Are you a left-brain thinker or a right-brain thinker? Are you an auditory learner or a visual learner? New research says that we should forget these categories entirely. An article published in The New York Times reveals that researchers have discovered much of the advice about learning and studying that’s been handed down to us is unsupported at best even flat-out wrong.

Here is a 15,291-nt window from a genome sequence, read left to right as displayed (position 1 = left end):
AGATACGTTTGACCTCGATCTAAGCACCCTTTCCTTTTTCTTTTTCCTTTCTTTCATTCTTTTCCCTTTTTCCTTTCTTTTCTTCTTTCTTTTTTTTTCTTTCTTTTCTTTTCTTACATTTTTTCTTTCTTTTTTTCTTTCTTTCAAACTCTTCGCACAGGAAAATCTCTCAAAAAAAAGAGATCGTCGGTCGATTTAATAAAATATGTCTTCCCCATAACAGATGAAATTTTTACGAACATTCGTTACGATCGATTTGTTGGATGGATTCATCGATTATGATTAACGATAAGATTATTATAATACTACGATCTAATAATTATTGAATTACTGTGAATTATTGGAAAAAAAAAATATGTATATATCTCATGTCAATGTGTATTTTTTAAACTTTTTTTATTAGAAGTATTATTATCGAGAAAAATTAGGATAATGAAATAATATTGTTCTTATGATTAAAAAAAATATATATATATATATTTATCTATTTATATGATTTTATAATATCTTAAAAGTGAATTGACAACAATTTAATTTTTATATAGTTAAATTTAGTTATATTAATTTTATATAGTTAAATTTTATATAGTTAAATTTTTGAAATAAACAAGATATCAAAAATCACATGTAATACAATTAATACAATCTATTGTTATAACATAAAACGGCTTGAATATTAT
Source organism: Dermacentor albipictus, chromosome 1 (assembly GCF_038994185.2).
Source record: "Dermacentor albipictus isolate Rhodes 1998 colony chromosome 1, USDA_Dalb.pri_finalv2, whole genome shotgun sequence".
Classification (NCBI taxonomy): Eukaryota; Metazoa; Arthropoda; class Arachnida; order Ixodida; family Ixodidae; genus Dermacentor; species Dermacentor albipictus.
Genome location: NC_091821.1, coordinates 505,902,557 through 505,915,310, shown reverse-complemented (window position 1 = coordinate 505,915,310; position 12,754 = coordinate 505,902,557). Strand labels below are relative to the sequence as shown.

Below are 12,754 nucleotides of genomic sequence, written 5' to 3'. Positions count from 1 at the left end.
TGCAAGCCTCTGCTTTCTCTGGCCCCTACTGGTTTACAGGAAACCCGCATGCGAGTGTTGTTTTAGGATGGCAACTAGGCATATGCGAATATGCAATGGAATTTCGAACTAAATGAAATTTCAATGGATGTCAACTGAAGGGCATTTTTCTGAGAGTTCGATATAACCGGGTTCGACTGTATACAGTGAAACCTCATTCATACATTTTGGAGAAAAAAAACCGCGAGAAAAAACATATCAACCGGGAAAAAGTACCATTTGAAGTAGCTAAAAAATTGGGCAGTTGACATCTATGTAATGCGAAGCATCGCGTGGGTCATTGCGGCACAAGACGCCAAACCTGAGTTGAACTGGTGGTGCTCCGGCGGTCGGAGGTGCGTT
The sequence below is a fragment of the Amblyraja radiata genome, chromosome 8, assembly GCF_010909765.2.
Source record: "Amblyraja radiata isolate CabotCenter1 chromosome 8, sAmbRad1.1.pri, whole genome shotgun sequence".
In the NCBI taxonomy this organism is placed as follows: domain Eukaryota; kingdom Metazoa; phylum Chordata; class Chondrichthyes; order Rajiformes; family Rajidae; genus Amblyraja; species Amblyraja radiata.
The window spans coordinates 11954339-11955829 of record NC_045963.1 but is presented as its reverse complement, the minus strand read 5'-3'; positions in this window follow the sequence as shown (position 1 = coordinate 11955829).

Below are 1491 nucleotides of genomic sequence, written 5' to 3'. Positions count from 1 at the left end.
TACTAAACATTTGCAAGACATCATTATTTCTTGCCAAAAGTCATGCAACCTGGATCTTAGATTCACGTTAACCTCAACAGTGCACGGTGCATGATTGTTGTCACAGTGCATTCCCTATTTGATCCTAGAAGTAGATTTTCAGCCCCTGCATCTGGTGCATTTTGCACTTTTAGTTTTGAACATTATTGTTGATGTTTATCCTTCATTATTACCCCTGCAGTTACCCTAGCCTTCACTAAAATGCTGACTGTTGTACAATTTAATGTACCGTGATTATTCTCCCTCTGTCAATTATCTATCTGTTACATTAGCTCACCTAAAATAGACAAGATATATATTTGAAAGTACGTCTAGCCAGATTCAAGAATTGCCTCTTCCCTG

Take the idea that you should stay in the same place when you study, and that it should be a clean, quiet space. Psychologists found that students who studied the same material in different places, one of which was not quiet, did better than students studying the same subject in the same room. “What we think is happening here is that, when the outside context is varied, the information is enriched, and this slows down forgetting,” said Dr. Bjork, author of the experiment and psychologist at the University of California, Los Angeles. Whenever you study something, your surroundings also get registered along with the information that you’re explicitly trying to remember. It seems that the more surroundings that get attached to that information, the more likely you will be to remember it because it will have “more neural scaffolding.”